Please use this identifier to cite or link to this item:
Title: Robust Design of Artificial Neural Networks Methodology in Neutron Spectrometry
Authors: Ortíz Rodríguez, José Manuel
Martínez Blanco, María del Rosario
Cervantes Miramontes, José Manuel
Vega Carrillo, Héctor René
Issue Date: Jan-2013
Publisher: IntechOpen
Abstract: Applications of artificial neural networks (ANNs) have been reported in literature in various areas. [1–5] The wide use of ANNs is due to their robustness, fault tolerant and the ability to learn and generalize, through training process, from examples, complex nonlinear and multi input/output relationships between process parameters using the process data. [6–10] The ANNs have many other advantageous characteristics, which include: generalization, adaptation, universal function approximation, parallel data processing, robustness, etc. Multilayer perceptron (MLP) trained with backpropagation (BP) algorithm is the most used ANN in modeling, optimization classification and prediction processes. [11, 12] Although BP algorithm has proved to be efficient, its convergence tends to be very slow, and there is a possibility to get trapped in some undesired local minimum. [4, 10, 11, 13] Most literature related to ANNs focused on specific applications and their results rather than the methodology of developing and training the networks. In general, the quality of the developed ANN is highly dependable not only on ANN training algorithm and its parameters but also on many ANN architectural parameters such as the number of hidden layers and nodes per layer which have to be set during training process and these settings are very crucial to the accuracy of ANN model. [8, 14–19]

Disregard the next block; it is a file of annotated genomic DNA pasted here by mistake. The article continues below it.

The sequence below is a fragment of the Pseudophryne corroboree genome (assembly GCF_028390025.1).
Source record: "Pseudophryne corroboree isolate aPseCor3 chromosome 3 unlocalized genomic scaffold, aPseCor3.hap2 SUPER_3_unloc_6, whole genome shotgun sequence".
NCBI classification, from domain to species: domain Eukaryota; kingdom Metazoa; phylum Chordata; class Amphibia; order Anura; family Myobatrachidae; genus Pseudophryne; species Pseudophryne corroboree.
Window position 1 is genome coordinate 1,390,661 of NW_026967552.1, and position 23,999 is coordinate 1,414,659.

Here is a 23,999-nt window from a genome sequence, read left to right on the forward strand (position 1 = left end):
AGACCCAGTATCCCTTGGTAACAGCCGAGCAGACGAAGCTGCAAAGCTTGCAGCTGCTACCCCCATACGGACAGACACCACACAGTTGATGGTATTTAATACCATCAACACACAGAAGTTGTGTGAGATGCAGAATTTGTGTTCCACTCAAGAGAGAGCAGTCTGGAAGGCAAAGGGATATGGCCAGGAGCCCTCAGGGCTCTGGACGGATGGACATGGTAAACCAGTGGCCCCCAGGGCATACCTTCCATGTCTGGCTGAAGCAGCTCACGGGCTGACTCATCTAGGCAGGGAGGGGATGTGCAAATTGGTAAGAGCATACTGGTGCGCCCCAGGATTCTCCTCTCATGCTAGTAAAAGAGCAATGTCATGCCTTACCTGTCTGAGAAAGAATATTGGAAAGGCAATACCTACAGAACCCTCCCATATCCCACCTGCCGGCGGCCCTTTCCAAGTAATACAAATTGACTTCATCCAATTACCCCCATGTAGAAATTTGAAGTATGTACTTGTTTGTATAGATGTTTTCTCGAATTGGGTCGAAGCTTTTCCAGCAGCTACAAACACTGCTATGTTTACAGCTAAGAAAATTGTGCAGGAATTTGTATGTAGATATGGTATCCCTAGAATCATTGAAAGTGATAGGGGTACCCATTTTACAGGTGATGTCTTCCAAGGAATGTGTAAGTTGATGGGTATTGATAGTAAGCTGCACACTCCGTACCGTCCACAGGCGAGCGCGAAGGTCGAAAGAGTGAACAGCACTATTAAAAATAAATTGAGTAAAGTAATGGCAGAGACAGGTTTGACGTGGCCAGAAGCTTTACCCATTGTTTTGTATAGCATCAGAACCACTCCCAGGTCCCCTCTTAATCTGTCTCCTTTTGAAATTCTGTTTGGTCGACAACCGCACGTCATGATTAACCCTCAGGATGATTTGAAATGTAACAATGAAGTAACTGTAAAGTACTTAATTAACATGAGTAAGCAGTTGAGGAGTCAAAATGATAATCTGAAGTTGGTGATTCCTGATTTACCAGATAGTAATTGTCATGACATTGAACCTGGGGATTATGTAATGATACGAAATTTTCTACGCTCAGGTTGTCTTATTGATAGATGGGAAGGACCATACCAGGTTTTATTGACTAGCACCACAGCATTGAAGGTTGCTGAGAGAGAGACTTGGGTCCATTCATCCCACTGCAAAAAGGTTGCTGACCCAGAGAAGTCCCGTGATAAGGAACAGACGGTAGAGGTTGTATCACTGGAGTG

URI: http://localhost/xmlui/handle/20.500.11845/721
ISBN: 978-953-51-0935-8
Other Identifiers: info:eu-repo/semantics/publishedVersion
Appears in Collections:*Documentos Académicos*-- UA Ciencias Nucleares

Files in This Item:
File Description SizeFormat 
Robust design.pdf1,88 MBAdobe PDFThumbnail

This item is licensed under a Creative Commons License Creative Commons